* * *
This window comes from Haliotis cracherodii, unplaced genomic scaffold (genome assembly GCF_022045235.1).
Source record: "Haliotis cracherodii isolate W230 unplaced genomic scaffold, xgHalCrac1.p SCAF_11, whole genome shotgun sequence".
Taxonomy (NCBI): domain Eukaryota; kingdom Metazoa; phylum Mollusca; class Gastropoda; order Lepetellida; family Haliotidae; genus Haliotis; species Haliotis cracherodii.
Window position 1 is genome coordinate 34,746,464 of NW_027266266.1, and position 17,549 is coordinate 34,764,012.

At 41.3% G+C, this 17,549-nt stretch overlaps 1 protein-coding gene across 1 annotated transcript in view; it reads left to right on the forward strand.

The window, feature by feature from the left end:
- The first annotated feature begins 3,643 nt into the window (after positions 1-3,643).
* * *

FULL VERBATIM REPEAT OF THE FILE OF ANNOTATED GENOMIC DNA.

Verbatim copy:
This window comes from Haliotis cracherodii, unplaced genomic scaffold (genome assembly GCF_022045235.1).
Source record: "Haliotis cracherodii isolate W230 unplaced genomic scaffold, xgHalCrac1.p SCAF_11, whole genome shotgun sequence".
Taxonomy (NCBI): domain Eukaryota; kingdom Metazoa; phylum Mollusca; class Gastropoda; order Lepetellida; family Haliotidae; genus Haliotis; species Haliotis cracherodii.
Window position 1 is genome coordinate 34,746,464 of NW_027266266.1, and position 17,549 is coordinate 34,764,012.

At 41.3% G+C, this 17,549-nt stretch overlaps 1 protein-coding gene across 1 annotated transcript in view; it reads left to right on the forward strand.

The window, feature by feature from the left end:
- The first annotated feature begins 3,643 nt into the window (after positions 1-3,643).